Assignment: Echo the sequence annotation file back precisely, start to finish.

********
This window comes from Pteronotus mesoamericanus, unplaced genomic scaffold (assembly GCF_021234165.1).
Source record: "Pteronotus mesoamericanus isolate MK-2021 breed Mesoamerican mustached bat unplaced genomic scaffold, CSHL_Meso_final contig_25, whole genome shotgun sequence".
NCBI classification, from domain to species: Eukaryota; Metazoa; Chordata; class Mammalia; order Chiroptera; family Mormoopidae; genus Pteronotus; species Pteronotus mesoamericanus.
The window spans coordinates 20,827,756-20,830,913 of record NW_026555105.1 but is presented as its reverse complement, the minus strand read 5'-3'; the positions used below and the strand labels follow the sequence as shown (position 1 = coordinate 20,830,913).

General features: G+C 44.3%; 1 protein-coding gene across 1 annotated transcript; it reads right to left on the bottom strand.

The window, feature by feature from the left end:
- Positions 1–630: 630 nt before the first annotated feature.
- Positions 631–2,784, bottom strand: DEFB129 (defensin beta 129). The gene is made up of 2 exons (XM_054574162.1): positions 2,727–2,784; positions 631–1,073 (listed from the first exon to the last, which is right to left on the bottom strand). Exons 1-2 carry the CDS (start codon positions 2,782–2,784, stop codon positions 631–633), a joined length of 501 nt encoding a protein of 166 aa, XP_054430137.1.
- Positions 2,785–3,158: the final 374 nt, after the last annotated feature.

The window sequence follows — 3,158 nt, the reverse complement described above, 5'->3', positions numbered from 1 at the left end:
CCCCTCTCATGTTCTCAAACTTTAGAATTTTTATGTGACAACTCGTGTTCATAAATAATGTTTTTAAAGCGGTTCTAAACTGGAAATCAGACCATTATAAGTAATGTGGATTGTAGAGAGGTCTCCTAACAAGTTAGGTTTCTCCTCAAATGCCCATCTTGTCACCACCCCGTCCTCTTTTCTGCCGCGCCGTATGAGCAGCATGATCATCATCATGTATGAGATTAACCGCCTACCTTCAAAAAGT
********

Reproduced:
This window comes from Pteronotus mesoamericanus, unplaced genomic scaffold (assembly GCF_021234165.1).
Source record: "Pteronotus mesoamericanus isolate MK-2021 breed Mesoamerican mustached bat unplaced genomic scaffold, CSHL_Meso_final contig_25, whole genome shotgun sequence".
NCBI classification, from domain to species: Eukaryota; Metazoa; Chordata; class Mammalia; order Chiroptera; family Mormoopidae; genus Pteronotus; species Pteronotus mesoamericanus.
The window spans coordinates 20,827,756-20,830,913 of record NW_026555105.1 but is presented as its reverse complement, the minus strand read 5'-3'; the positions used below and the strand labels follow the sequence as shown (position 1 = coordinate 20,830,913).

General features: G+C 44.3%; 1 protein-coding gene across 1 annotated transcript; it reads right to left on the bottom strand.

The window, feature by feature from the left end:
- Positions 1–630: 630 nt before the first annotated feature.
- Positions 631–2,784, bottom strand: DEFB129 (defensin beta 129). The gene is made up of 2 exons (XM_054574162.1): positions 2,727–2,784; positions 631–1,073 (listed from the first exon to the last, which is right to left on the bottom strand). Exons 1-2 carry the CDS (start codon positions 2,782–2,784, stop codon positions 631–633), a joined length of 501 nt encoding a protein of 166 aa, XP_054430137.1.
- Positions 2,785–3,158: the final 374 nt, after the last annotated feature.

The window sequence follows — 3,158 nt, the reverse complement described above, 5'->3', positions numbered from 1 at the left end:
CCCCTCTCATGTTCTCAAACTTTAGAATTTTTATGTGACAACTCGTGTTCATAAATAATGTTTTTAAAGCGGTTCTAAACTGGAAATCAGACCATTATAAGTAATGTGGATTGTAGAGAGGTCTCCTAACAAGTTAGGTTTCTCCTCAAATGCCCATCTTGTCACCACCCCGTCCTCTTTTCTGCCGCGCCGTATGAGCAGCATGATCATCATCATGTATGAGATTAACCGCCTACCTTCAAAAAGT